New spectroscopic technologies and techniques are needed to detect and characterize terrestrial planets located in the habitable zones around nearby stars. Existing radial velocity (RV) instruments are limited to 1 m/s single measurement precision at visible wavelengths, and several meters-per-second in the infrared. In order to determine key physical quantities of rocky worlds (mass, density, orbital elements, spin-orbit alignment, etc.), a RV precision one order of magnitude better than the current state-of-the-art is necessary. Such advances would permit the study of planets potentially capable of supporting life.
Doppler spectrographs that leverage telescope adaptive optics (AO) capabilities show promise to address many of the systematic effects that prevent current instruments from otherwise achieving more precise measurements. iLocater is a near-infrared (NIR) RV spectrograph being developed for the Large Binocular Telescope (LBT) in Arizona. Unlike seeing-limited designs, iLocater uses AO to inject starlight directly into single-mode fibers (SMF), enabling high spectral resolution while simultaneously mitigating a number of systematic effects. The primary objective of this thesis is to derisk the design of iLocater and facilitate the project’s transition from initial development stages to efficient on-sky operations.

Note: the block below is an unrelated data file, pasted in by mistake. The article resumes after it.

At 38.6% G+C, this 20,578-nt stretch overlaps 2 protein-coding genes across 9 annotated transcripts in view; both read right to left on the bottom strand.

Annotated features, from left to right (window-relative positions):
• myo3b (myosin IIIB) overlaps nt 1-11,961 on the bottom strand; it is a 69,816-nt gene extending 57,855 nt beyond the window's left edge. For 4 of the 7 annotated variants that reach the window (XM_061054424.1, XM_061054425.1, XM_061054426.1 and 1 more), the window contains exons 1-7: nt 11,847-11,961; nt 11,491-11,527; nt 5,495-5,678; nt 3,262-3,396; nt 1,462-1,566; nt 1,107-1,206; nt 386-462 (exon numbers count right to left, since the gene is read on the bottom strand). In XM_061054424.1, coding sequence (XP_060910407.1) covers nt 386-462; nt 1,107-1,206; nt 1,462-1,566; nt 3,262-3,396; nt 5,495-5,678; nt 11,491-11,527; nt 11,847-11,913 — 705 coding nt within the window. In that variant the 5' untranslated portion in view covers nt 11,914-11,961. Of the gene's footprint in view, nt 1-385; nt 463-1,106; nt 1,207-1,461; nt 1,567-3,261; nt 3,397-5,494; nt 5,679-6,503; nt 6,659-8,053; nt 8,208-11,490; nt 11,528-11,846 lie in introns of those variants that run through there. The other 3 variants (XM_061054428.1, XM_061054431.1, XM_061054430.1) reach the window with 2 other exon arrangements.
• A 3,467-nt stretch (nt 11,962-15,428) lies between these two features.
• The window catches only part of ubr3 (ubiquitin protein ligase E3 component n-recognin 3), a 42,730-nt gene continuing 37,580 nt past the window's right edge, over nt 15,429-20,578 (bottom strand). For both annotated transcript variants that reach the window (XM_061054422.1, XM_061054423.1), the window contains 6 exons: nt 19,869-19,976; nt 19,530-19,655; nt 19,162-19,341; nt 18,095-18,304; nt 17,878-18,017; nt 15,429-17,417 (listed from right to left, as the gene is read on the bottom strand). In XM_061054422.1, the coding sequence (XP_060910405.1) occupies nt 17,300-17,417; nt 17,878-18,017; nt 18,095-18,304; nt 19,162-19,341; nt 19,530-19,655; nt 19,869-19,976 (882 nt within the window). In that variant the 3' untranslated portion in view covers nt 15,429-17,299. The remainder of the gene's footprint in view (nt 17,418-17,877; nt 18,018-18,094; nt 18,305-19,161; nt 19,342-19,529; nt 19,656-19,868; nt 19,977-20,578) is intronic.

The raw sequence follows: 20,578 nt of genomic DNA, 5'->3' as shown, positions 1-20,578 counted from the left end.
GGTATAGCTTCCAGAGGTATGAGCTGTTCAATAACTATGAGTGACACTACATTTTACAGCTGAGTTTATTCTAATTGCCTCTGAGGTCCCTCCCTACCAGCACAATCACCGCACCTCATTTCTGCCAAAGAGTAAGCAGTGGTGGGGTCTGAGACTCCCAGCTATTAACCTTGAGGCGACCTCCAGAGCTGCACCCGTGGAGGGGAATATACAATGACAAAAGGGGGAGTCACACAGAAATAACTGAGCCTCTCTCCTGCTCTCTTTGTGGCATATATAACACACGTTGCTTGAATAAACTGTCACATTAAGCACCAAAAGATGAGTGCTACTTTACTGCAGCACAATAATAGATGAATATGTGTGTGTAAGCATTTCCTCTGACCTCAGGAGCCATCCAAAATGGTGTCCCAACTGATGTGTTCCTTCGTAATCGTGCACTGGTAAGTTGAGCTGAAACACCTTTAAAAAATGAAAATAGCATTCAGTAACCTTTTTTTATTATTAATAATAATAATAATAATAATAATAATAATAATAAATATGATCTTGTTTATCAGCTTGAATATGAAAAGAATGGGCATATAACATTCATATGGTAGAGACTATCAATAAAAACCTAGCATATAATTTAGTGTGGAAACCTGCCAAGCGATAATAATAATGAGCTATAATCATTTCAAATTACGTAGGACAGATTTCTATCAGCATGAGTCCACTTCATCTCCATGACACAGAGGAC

An end-to-end data reduction pipeline and analysis architecture has been developed to simulate instrument performance (Chapters 2-3). Investigations into detector noise find that persistent charge remaining from previous exposures could introduce unwanted RV uncertainty without careful calibration. Mitigation strategies for persistence and other detector effects are explored (Chapter 4). Earth’s Barycentric motion creates multi-pixel lateral Doppler shifts across the detector that cannot be tracked using conventional wavelength calibration; simulations of the spectrograph optical components are used to quantify this effect, along with the impact of spatially varying aberrations, on RV precision when operating near the diffraction-limit (Chapter 5).
Simulations of expected on-sky performance were essential in supporting iLocater’s successful instrument design reviews at the LBT. It is predicted that the instrument can reach approximately 0.4 m/s single measurement precision on quiescent, bright guide stars provided that telluric absorption is properly calibrated in the YJ-bands. iLocater’s first fiber injection system was commissioned in July 2019. The spectrograph and wavelength calibration system are being constructed and assembled at Notre Dame.
The thesis concludes with example scientific applications that involve AO and RV measurements, including: high-contrast imaging of stars that exhibit long-term RV trends; and the discovery that two transiting planets that reside in hierarchical triple star systems (Chapter 6).